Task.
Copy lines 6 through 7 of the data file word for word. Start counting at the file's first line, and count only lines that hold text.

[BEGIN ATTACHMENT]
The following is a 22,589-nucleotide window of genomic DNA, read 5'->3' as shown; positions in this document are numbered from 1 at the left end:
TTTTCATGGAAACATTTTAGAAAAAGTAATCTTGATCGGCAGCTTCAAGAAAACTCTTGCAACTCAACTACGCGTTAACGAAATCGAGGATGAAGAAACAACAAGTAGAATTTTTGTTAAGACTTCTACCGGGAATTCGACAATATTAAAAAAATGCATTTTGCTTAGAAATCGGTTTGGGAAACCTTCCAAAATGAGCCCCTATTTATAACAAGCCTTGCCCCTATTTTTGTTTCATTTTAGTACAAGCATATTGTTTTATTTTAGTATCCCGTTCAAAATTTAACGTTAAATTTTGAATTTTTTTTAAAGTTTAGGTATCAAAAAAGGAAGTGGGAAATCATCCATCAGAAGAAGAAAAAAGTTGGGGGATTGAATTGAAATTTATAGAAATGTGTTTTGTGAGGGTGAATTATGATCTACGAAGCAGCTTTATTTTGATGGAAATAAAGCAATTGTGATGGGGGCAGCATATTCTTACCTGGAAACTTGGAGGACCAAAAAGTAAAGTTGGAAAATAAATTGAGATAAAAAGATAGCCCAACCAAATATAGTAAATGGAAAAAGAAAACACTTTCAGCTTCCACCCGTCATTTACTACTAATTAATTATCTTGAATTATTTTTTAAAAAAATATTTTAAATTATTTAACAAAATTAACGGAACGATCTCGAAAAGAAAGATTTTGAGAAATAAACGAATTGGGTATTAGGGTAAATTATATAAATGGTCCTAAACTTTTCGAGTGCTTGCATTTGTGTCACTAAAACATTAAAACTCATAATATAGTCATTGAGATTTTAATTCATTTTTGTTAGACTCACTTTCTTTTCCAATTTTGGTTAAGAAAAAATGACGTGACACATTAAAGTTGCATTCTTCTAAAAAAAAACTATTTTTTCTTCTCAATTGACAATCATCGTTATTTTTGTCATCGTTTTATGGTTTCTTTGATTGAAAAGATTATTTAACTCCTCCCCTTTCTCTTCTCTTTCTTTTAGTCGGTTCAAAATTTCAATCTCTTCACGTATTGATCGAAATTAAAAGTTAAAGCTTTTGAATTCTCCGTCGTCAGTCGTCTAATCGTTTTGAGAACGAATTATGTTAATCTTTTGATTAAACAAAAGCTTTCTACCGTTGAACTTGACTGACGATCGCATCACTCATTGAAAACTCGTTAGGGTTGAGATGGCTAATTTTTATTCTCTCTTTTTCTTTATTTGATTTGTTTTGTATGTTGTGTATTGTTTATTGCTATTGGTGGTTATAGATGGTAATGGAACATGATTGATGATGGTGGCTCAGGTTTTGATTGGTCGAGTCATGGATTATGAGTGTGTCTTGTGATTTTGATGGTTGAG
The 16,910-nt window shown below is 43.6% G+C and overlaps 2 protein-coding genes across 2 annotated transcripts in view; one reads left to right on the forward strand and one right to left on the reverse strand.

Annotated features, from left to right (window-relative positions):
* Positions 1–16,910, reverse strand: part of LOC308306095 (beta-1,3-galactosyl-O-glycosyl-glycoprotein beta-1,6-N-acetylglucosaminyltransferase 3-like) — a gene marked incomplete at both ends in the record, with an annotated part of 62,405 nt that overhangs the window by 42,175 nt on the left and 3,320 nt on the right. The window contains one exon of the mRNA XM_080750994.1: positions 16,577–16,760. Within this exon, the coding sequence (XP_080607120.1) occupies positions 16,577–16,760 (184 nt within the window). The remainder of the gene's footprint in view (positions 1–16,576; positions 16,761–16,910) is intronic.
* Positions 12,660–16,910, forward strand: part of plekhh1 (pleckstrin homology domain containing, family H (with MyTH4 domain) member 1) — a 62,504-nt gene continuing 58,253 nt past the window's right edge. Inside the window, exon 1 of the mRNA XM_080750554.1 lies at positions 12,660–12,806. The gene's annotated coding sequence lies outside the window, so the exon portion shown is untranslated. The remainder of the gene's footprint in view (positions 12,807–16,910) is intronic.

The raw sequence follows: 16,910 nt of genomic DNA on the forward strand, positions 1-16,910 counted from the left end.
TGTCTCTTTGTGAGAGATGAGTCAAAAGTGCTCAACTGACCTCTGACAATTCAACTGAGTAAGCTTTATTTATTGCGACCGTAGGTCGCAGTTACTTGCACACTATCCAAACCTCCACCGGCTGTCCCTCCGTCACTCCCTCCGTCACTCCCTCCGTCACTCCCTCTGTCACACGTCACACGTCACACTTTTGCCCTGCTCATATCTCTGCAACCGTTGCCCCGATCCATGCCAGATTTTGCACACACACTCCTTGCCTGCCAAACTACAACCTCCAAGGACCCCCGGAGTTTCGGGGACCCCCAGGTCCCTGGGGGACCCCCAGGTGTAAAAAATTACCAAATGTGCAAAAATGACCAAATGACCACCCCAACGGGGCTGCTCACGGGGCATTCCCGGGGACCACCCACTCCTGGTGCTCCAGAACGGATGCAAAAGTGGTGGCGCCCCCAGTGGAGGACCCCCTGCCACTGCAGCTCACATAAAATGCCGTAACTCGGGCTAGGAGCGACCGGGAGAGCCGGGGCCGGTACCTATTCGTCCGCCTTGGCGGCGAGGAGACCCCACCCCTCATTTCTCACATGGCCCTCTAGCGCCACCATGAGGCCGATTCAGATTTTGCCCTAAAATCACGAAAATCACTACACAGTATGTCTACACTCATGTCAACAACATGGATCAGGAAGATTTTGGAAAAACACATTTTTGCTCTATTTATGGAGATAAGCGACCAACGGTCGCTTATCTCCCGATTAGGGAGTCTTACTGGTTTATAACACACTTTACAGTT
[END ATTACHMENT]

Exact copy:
* Positions 12,660–16,910, forward strand: part of plekhh1 (pleckstrin homology domain containing, family H (with MyTH4 domain) member 1) — a 62,504-nt gene continuing 58,253 nt past the window's right edge. Inside the window, exon 1 of the mRNA XM_080750554.1 lies at positions 12,660–12,806. The gene's annotated coding sequence lies outside the window, so the exon portion shown is untranslated. The remainder of the gene's footprint in view (positions 12,807–16,910) is intronic.

The raw sequence follows: 16,910 nt of genomic DNA on the forward strand, positions 1-16,910 counted from the left end.